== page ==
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Best Cordless Drills of 2018

Consumer Reports puts models from top brands, including Milwaukee, DeWalt, and Makita, through their paces

Looking for a new cordless drill is overwhelming: You can find dozens of models from a single manufacturer or hundreds of options if you search online. To help you choose, CR narrowed down the field to the 40 models in our cordless drill ratings and put them to the test.

We perform the bulk of our tests on a benchtop instrument called a dynamometer. It measures torque under different loads that we use to derive scores for power, speed, and run time. If you were to add up all the energy expended by the drills in our ratings and apply it to the real world, you could drive 79,292 1½-inch-long #8 wood screws into pine. 

“Across the board we’ve seen drills improve in the past decade,” says Frank Spinelli, who oversees cordless drill testing for Consumer Reports. Spinelli also notes that as a group, drills are getting lighter and more powerful every year.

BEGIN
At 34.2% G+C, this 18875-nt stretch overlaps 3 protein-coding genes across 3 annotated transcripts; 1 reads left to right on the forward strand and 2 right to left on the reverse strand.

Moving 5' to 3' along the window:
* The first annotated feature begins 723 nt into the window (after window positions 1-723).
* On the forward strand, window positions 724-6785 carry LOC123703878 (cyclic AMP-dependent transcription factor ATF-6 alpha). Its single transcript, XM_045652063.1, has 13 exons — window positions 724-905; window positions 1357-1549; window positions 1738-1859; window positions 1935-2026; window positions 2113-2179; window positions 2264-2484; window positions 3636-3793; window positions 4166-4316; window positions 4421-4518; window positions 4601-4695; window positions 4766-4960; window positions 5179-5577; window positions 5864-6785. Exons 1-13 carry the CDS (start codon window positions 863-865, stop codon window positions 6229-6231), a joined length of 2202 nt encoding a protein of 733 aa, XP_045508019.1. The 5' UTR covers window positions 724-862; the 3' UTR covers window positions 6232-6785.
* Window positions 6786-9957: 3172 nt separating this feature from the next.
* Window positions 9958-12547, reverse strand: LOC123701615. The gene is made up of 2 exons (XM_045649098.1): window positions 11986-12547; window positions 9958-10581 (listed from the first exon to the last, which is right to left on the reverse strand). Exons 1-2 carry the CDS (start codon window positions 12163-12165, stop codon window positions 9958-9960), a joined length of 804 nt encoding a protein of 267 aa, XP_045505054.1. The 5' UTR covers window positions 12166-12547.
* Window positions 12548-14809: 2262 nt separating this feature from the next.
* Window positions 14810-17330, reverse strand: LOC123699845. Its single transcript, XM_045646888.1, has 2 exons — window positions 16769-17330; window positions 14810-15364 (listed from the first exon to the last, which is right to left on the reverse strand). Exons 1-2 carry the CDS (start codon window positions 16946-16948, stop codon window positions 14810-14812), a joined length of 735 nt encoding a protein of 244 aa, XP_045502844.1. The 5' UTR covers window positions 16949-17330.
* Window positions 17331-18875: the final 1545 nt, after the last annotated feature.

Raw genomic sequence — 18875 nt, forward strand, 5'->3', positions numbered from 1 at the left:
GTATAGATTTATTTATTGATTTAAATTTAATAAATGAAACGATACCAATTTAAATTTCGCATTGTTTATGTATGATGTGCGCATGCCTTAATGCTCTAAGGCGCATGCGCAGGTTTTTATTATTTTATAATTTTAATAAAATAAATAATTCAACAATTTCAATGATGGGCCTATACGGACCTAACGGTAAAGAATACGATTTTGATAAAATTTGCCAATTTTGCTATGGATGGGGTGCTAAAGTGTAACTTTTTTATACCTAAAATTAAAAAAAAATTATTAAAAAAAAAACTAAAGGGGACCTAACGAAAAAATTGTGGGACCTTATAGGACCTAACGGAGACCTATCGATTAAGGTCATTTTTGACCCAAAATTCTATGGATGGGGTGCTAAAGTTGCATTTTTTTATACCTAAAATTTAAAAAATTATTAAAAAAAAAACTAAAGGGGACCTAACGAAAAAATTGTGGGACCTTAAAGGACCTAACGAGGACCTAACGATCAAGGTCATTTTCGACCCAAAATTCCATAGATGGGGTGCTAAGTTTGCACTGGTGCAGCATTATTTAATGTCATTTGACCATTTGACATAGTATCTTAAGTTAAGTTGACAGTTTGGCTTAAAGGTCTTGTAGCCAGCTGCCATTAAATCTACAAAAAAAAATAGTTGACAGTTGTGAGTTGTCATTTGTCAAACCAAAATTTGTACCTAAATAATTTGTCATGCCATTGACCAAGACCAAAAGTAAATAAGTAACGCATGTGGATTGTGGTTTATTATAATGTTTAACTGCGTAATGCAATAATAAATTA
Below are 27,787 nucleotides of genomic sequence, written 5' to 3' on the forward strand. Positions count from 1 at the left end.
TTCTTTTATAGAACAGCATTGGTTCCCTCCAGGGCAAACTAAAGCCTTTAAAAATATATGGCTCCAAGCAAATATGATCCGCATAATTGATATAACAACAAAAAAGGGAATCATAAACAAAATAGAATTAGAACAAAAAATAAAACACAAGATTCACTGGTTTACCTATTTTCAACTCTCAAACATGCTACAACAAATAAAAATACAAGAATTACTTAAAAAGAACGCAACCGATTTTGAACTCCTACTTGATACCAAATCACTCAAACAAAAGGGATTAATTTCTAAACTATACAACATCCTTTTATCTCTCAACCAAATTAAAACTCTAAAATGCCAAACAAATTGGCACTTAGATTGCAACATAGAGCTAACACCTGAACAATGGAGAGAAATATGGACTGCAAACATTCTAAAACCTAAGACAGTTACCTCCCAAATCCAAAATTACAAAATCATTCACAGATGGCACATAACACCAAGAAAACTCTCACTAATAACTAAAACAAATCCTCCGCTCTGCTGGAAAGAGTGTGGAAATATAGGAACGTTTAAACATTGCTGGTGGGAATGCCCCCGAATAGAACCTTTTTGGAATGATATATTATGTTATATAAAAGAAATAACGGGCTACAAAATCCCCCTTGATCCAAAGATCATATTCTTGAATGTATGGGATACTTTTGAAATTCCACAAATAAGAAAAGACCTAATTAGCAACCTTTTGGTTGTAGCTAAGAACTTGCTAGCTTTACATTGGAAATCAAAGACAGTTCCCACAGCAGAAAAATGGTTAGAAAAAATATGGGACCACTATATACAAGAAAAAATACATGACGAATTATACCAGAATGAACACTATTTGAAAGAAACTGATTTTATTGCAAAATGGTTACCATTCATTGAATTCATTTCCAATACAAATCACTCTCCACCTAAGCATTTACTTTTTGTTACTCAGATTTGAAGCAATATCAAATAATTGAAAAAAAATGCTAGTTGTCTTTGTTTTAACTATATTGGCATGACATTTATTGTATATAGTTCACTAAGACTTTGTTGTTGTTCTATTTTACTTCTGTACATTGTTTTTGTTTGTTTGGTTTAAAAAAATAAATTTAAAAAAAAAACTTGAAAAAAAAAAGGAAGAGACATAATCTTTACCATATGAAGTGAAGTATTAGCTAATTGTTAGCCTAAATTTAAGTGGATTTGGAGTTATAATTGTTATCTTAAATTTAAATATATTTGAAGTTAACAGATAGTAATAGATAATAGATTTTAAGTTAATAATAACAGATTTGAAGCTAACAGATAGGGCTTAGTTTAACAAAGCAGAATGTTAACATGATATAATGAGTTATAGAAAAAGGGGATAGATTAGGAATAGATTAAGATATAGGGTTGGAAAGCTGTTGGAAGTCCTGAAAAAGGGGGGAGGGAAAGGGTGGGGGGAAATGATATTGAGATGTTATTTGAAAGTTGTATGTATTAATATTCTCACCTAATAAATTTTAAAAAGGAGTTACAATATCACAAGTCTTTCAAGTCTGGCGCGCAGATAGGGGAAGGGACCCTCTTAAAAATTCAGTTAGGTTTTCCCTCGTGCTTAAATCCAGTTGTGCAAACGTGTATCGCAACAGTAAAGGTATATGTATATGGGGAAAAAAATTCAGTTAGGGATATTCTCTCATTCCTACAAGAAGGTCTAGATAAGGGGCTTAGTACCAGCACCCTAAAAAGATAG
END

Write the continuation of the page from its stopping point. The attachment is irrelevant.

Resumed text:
For more on drill types, see CR’s cordless drills buying guide.

Below you'll find 10 of the best models from our tests, listed alphabetically (not in order of CR rank). They're broken down into three categories—general use, heavy duty, and light duty.

Go to Consumer Reports' 2018 Holiday Central for updates on deals, expert product reviews, insider tips on shopping, and much more.

1
General-Use Drills (12 volts)
Bosch PS32-02
Bosch PS32-02

    Bosch PS32-02

    CR’s take: One of only three brushless models in our general-use category, this Bosch delivers solid performance at under 2 pounds, less than half the weight of a number of heavy-duty drills we tested. The slim, pistol-grip profile makes this 12-volt model comfortable to handle, and the downsized package still accommodates features such as a built-in LED light and bit storage. If you’re upgrading from an old 18-volt drill and don’t find yourself doing lots of heavy-duty work with your drill, this is a well-rounded option.